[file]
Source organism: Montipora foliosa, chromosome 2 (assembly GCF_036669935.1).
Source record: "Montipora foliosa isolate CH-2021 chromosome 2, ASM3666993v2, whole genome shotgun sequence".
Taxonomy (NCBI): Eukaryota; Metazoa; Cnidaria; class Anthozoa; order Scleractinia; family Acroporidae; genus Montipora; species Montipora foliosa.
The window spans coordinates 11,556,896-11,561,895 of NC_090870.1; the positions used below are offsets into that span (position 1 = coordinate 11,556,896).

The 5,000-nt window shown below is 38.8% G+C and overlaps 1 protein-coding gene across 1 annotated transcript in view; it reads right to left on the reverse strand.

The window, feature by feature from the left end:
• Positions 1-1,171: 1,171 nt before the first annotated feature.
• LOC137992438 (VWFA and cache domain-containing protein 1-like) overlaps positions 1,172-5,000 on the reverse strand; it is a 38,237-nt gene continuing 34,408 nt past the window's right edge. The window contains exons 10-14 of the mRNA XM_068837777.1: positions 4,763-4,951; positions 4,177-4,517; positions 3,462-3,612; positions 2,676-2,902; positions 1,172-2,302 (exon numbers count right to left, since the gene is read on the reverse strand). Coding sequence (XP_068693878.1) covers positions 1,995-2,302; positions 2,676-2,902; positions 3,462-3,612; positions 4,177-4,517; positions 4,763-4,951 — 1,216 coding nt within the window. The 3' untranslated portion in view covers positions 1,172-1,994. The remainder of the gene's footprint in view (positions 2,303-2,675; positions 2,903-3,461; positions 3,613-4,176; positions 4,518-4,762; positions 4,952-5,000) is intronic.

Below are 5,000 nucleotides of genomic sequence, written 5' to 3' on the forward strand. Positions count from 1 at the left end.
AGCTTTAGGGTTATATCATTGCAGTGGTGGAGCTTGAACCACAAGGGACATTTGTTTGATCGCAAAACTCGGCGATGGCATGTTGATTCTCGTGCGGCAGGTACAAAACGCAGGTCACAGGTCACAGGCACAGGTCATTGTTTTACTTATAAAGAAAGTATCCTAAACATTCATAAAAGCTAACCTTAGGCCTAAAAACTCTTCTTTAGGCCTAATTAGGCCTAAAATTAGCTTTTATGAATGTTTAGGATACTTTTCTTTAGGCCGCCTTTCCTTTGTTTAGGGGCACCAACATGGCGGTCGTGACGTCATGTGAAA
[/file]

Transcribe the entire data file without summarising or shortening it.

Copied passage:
Source organism: Montipora foliosa, chromosome 2 (assembly GCF_036669935.1).
Source record: "Montipora foliosa isolate CH-2021 chromosome 2, ASM3666993v2, whole genome shotgun sequence".
Taxonomy (NCBI): Eukaryota; Metazoa; Cnidaria; class Anthozoa; order Scleractinia; family Acroporidae; genus Montipora; species Montipora foliosa.
The window spans coordinates 11,556,896-11,561,895 of NC_090870.1; the positions used below are offsets into that span (position 1 = coordinate 11,556,896).

The 5,000-nt window shown below is 38.8% G+C and overlaps 1 protein-coding gene across 1 annotated transcript in view; it reads right to left on the reverse strand.

The window, feature by feature from the left end:
• Positions 1-1,171: 1,171 nt before the first annotated feature.
• LOC137992438 (VWFA and cache domain-containing protein 1-like) overlaps positions 1,172-5,000 on the reverse strand; it is a 38,237-nt gene continuing 34,408 nt past the window's right edge. The window contains exons 10-14 of the mRNA XM_068837777.1: positions 4,763-4,951; positions 4,177-4,517; positions 3,462-3,612; positions 2,676-2,902; positions 1,172-2,302 (exon numbers count right to left, since the gene is read on the reverse strand). Coding sequence (XP_068693878.1) covers positions 1,995-2,302; positions 2,676-2,902; positions 3,462-3,612; positions 4,177-4,517; positions 4,763-4,951 — 1,216 coding nt within the window. The 3' untranslated portion in view covers positions 1,172-1,994. The remainder of the gene's footprint in view (positions 2,303-2,675; positions 2,903-3,461; positions 3,613-4,176; positions 4,518-4,762; positions 4,952-5,000) is intronic.

Below are 5,000 nucleotides of genomic sequence, written 5' to 3' on the forward strand. Positions count from 1 at the left end.
AGCTTTAGGGTTATATCATTGCAGTGGTGGAGCTTGAACCACAAGGGACATTTGTTTGATCGCAAAACTCGGCGATGGCATGTTGATTCTCGTGCGGCAGGTACAAAACGCAGGTCACAGGTCACAGGCACAGGTCATTGTTTTACTTATAAAGAAAGTATCCTAAACATTCATAAAAGCTAACCTTAGGCCTAAAAACTCTTCTTTAGGCCTAATTAGGCCTAAAATTAGCTTTTATGAATGTTTAGGATACTTTTCTTTAGGCCGCCTTTCCTTTGTTTAGGGGCACCAACATGGCGGTCGTGACGTCATGTGAAA